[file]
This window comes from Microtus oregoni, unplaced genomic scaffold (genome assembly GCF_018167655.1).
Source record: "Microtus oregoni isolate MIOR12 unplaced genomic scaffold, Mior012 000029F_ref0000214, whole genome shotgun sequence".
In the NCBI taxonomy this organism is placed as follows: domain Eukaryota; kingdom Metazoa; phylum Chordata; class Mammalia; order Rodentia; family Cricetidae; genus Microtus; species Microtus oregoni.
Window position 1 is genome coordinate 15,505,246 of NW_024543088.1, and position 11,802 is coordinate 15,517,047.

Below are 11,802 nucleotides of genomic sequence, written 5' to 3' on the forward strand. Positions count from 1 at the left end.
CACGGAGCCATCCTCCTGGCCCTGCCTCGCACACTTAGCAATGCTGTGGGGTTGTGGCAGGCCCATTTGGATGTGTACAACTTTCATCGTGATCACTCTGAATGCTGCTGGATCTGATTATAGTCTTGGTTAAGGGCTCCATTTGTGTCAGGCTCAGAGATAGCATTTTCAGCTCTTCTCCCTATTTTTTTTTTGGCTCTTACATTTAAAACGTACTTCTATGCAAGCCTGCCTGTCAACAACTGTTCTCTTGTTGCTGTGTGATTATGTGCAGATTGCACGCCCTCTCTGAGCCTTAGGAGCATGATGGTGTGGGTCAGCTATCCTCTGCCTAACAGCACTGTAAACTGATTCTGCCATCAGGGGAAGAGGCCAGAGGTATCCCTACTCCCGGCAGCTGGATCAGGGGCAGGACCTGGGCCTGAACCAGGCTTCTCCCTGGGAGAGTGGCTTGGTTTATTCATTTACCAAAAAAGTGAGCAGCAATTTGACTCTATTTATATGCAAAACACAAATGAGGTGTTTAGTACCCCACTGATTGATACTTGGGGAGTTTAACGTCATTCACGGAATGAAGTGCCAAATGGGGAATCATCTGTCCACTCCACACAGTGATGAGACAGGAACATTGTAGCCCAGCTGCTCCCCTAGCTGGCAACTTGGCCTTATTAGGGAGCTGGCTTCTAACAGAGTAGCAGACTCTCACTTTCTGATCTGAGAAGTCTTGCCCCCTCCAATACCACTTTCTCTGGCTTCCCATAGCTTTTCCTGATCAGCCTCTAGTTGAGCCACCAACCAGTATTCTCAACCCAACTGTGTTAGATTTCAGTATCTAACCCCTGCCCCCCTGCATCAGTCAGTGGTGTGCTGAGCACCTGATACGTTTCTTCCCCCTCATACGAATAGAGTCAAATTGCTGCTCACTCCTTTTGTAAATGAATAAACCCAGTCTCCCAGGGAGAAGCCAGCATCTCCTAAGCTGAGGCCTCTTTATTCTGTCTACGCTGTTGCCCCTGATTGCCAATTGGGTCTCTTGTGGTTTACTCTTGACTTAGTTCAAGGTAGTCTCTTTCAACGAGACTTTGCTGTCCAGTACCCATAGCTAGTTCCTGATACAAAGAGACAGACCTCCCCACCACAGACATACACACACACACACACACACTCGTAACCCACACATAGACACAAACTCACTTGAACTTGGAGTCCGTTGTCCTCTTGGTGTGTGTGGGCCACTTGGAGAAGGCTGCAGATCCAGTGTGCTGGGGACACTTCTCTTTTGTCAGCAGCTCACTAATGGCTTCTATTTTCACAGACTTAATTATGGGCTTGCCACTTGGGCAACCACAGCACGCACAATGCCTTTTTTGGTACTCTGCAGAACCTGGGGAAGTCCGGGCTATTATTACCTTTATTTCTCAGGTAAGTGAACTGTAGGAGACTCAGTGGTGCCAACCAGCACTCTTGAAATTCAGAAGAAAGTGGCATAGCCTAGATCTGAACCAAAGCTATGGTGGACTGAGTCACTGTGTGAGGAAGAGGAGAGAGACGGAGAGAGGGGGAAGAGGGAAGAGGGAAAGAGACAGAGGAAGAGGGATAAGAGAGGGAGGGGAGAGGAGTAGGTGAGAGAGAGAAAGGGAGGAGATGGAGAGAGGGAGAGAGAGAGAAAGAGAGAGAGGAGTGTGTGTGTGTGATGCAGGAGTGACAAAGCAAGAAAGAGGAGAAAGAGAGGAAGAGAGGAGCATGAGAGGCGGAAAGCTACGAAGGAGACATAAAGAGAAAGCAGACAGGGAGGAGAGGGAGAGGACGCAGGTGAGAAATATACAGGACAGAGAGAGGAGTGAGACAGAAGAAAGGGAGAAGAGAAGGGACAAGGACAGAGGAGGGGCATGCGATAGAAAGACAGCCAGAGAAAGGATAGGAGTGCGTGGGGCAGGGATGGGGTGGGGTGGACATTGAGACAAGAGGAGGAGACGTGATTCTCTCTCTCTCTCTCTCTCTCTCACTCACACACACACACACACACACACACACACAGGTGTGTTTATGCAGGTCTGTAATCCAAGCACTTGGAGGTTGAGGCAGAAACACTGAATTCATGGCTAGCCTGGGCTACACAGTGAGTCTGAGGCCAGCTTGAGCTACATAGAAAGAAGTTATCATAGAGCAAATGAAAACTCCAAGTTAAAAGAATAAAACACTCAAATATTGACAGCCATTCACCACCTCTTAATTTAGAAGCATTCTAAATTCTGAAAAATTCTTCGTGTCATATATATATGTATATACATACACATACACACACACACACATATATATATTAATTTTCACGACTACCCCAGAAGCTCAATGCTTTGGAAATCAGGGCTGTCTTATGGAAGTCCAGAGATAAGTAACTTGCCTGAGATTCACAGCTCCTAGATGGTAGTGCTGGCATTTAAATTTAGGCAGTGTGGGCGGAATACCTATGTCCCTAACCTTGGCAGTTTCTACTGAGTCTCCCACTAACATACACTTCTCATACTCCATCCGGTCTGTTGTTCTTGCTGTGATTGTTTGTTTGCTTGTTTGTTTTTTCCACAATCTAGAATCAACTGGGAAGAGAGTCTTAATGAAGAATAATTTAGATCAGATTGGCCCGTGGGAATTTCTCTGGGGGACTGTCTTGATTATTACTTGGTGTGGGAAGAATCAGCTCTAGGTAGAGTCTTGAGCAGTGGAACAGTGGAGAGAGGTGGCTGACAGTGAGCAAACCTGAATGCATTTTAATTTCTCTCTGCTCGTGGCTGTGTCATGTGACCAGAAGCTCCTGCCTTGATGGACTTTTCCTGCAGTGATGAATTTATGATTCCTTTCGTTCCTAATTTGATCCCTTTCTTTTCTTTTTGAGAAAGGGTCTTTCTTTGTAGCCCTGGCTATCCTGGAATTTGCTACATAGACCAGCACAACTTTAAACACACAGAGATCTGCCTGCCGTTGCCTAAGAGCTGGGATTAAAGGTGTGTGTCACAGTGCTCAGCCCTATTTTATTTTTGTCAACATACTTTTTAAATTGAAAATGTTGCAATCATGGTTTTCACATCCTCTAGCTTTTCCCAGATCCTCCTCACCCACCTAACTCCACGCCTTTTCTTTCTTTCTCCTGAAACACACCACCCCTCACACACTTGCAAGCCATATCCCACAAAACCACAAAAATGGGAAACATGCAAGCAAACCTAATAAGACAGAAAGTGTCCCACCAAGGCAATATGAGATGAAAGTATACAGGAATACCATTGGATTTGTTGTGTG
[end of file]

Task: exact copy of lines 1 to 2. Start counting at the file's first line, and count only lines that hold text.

This window comes from Microtus oregoni, unplaced genomic scaffold (genome assembly GCF_018167655.1).
Source record: "Microtus oregoni isolate MIOR12 unplaced genomic scaffold, Mior012 000029F_ref0000214, whole genome shotgun sequence".